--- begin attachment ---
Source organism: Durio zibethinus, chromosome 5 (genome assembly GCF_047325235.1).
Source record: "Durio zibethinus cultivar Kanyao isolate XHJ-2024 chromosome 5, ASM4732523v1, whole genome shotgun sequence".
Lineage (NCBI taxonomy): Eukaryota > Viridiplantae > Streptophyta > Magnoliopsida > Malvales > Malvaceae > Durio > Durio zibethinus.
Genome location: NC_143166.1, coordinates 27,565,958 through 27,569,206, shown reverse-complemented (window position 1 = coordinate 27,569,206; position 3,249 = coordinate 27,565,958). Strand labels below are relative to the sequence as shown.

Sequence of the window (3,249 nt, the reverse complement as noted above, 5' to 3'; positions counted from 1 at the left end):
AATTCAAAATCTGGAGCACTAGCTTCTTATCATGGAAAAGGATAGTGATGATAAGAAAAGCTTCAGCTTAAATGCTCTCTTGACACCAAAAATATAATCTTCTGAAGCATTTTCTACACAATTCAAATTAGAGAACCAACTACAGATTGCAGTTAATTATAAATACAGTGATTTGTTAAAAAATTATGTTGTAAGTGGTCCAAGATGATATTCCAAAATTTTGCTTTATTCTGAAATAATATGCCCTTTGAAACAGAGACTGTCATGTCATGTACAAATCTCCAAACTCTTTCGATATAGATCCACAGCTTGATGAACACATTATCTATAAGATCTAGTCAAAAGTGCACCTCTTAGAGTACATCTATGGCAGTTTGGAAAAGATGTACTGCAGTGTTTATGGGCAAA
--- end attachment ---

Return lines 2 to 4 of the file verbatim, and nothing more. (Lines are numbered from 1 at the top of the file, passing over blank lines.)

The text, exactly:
Source record: "Durio zibethinus cultivar Kanyao isolate XHJ-2024 chromosome 5, ASM4732523v1, whole genome shotgun sequence".
Lineage (NCBI taxonomy): Eukaryota > Viridiplantae > Streptophyta > Magnoliopsida > Malvales > Malvaceae > Durio > Durio zibethinus.
Genome location: NC_143166.1, coordinates 27,565,958 through 27,569,206, shown reverse-complemented (window position 1 = coordinate 27,569,206; position 3,249 = coordinate 27,565,958). Strand labels below are relative to the sequence as shown.